By now, you’ve probably lost track of all the political goings-on since the turbulent aftermath of Brexit.
Resignations galore, in-fighting, a new Prime Minister none of us voted for, oh, and the political landscape as we know it just probably changing forever… no big deal. But this latest decision might just make this ongoing situation even more complicated.
A House of Commons debate on a petition calling for a second EU referendum is now set to take place later this year.
The Commons Petitions Committee have confirmed that the record-breaking petition, which was signed by over four million people, will be put forward for debate on Monday, September 5, The Independent reports.
The petition, which was ironically set up by a Leave supporter before the referendum was held, called for the Government to disregard the results if either the Remain or Leave camps won by less than 60 per cent, on a turnout of less than 75 per cent.
A House of Commons spokesman said:
The Committee has decided that the huge number of people signing this petition means that it should be debated by MPs. The Petitions Committee would like to make clear that, in scheduling this debate, they are not supporting the call for a second referendum. The debate will allow MPs to put forward a range of views on behalf of their constituents. At the end of the debate, a Government Minister will respond to the points raised.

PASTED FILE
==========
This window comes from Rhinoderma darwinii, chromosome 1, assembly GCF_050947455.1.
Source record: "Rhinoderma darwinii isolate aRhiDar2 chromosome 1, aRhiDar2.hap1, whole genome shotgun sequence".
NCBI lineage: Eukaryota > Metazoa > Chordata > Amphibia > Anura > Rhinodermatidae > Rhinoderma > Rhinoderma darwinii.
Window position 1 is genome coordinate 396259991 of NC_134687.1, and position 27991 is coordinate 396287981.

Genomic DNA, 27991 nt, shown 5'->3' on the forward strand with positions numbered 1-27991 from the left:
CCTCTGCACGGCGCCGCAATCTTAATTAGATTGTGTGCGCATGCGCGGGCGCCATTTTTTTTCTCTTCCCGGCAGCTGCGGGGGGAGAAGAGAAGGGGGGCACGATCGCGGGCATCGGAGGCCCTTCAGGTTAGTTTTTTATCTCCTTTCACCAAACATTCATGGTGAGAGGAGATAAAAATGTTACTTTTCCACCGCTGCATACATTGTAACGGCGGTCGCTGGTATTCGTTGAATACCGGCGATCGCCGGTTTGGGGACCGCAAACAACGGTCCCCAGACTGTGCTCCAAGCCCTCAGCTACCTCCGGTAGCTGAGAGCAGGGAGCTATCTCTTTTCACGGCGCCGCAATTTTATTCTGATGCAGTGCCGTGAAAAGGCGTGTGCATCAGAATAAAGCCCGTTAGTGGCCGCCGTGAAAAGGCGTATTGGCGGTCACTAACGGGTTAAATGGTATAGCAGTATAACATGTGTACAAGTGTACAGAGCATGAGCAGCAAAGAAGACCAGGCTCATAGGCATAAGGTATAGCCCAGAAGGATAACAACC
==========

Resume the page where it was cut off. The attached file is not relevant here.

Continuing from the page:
But, before any of you Remainers get too excited, the debate doesn’t actually have the power to change the law as it’s too late for them to be changed retrospectively and will not finish with the Commons deciding whether or not to have the second referendum.
The government have previously rejected the call for a second referendum on EU membership, with the Foreign Office saying that the 33 million people who voted have had their say and ‘the decision must be respected’, adding: “We must now prepare for the process to exit the EU.”
However, this hasn’t stopped over 1,000 lawyers signing a letter addressed to departing PM David Cameron, to remind him that the result of the referendum is only ‘advisory’ and not legally binding.
But, hey, that doesn’t matter though, right? Right!?